What Is Faith? [Questions That Haunt]

In case you missed it over the weekend (since I missed my Friday deadline), on Sunday I posted my response to last week’s question, in which I argued that God is not omniscient in the way that most people think God is.

This week’s question comes from Steve, a pastor. I know that a lot of reader of this blog struggle with “faith” and “belief,” and that many of us have one foot in faith and one foot out. So it’s probably a good challenge for us to step away from the recent theological questions and ask a more personal, existential question. Steve asks, [Read more...]

The Spirituality of Gardening [Christine Sine]

I’m taking a week away from the blog, and I’ve asked some of my friends to fill in for me. Today’s post is by Christine Sine. Christine is a physician and a spiritual director, and she and her husband, Tom, run Mustard Seed Associates. But Christine and I have really hit it off over our love of gardening. Snow is still thick here in Minnesota, but it’s time for me to order my seeds. Maybe like me, your mind has already turned to Spring. Christine’s has!

Its garden season here in the Pacific Northwest and my front porch is bulging with lettuce, broccoli, cauliflower and other seedlings waiting to go in the ground. Next week I will start over a hundred tomato plants and the squash and peppers won’t be far behind. Like millions of others throughout the Western world, we have started growing our own vegetables and now provide around 40% of what we eat.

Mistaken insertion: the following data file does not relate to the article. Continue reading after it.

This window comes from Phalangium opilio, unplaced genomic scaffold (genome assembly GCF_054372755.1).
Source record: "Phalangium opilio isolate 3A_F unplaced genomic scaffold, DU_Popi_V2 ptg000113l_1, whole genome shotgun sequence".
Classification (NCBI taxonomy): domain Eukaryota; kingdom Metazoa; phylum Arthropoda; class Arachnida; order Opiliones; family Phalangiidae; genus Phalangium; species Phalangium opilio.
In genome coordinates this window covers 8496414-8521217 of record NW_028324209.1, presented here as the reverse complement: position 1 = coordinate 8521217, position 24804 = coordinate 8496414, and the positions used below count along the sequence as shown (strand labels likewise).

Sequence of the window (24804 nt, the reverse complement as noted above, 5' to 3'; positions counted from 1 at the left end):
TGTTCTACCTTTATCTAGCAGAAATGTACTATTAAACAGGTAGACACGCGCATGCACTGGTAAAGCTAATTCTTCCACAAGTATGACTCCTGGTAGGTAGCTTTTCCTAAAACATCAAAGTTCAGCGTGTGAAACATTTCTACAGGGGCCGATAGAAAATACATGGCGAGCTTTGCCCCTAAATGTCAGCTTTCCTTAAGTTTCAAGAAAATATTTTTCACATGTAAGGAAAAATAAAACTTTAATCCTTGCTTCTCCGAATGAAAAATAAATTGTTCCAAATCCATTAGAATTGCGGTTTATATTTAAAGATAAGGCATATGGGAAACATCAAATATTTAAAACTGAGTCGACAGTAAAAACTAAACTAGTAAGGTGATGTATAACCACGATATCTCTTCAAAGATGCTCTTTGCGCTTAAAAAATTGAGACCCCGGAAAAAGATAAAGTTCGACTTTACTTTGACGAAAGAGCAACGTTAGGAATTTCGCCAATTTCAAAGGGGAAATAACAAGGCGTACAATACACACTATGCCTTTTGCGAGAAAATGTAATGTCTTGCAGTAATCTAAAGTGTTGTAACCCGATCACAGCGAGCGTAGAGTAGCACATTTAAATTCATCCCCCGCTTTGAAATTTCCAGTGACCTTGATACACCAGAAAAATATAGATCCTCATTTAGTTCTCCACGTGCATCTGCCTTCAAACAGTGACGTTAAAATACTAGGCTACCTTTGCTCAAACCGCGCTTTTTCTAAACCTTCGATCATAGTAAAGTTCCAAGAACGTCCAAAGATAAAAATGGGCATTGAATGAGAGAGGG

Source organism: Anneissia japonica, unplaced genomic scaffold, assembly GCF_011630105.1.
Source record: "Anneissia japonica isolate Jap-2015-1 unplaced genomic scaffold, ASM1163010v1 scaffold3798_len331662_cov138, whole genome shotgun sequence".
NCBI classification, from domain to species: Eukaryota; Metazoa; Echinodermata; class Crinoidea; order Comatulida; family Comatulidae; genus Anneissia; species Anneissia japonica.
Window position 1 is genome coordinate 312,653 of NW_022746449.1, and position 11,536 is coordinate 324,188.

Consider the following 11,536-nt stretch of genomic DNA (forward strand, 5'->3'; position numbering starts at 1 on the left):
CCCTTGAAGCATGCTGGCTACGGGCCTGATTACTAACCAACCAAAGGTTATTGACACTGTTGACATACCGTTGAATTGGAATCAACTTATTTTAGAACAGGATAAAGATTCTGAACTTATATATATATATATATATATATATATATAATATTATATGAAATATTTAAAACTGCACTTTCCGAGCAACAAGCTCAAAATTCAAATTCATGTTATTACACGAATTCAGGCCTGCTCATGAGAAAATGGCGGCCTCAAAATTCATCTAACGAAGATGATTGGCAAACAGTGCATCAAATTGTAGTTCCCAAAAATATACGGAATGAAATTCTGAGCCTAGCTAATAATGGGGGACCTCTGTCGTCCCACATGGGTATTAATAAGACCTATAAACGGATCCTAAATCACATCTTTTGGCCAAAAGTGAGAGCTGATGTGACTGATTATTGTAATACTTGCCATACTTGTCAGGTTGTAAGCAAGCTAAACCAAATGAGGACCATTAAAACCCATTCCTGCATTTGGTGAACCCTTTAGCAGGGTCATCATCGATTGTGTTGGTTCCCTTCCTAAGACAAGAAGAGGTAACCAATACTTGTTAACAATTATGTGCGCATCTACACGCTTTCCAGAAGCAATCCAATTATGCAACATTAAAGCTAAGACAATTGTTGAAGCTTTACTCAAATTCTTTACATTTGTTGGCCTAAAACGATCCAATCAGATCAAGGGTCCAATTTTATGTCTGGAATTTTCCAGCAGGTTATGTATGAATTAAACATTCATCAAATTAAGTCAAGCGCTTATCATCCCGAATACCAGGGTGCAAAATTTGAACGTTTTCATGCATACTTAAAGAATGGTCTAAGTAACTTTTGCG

I have so enjoyed watching the growth of the community garden movement. Gardens have sprung up on vacant lots, in parking strips and behind church buildings. Congregations have enthusiastically embraced the need to grow produce, often to help provision food banks and ministries to the poor.

Unfortunately there is often a total disconnect between what happens in the garden and worship inside the building. Yet it seems to me that gardening is one of the most profound acts of worship we can engage in. God’s first act after completing creation was to plant a garden – the garden of Eden. And in the first sighting of Jesus after the resurrection he is mistaken by Mary Magdalene for the gardener because that is precisely what he is – the gardener of the new creation.

So much of our garden activity is performed kneeling, in the position of prayer and supplication. I kneel to weed, to plant and to harvest and in this position often find myself meditating and praying. If I am troubled by some seemingly insurmountable problem, there is no better place to thrash it out than on my knees in the garden. If I am irritable or depressed, there is no better therapy than weeding.

[Read more...]

Roxy on Advent

I’ve been working on an answer to Rob’s question about whether he’s a Christian or not. It’s a surprisingly difficult question to answer — it’s personal, it affects a person, and I’m struggling with it. I’ve also had a trying day personally, so I have to put Rob’s question aside for the rest of today.

Instead, I offer you some thoughts from Roxy, with whom I traveled to Sri Lanka. She’s got some beautifully honest thoughts on not sleepwalking through Advent: [Read more...]

Benefit of the Doubt: A Christian Virtue

I’m not going to blog any more about what happened around here last week, at least not for a while. But this thought did occur to me over the weekend:

I nominate benefit of the doubt as a Christian virtue.

In this era in which the communication between those of us who’ve never personally met is increasing exponentially every year, we are more than ever confronted with the ideas and opinions of others. I submit the the Christian posture toward the other should always be the benefit of the doubt that the other has beneficent ends.

Whaddya say, can we commit to giving one another the benefit of the doubt?


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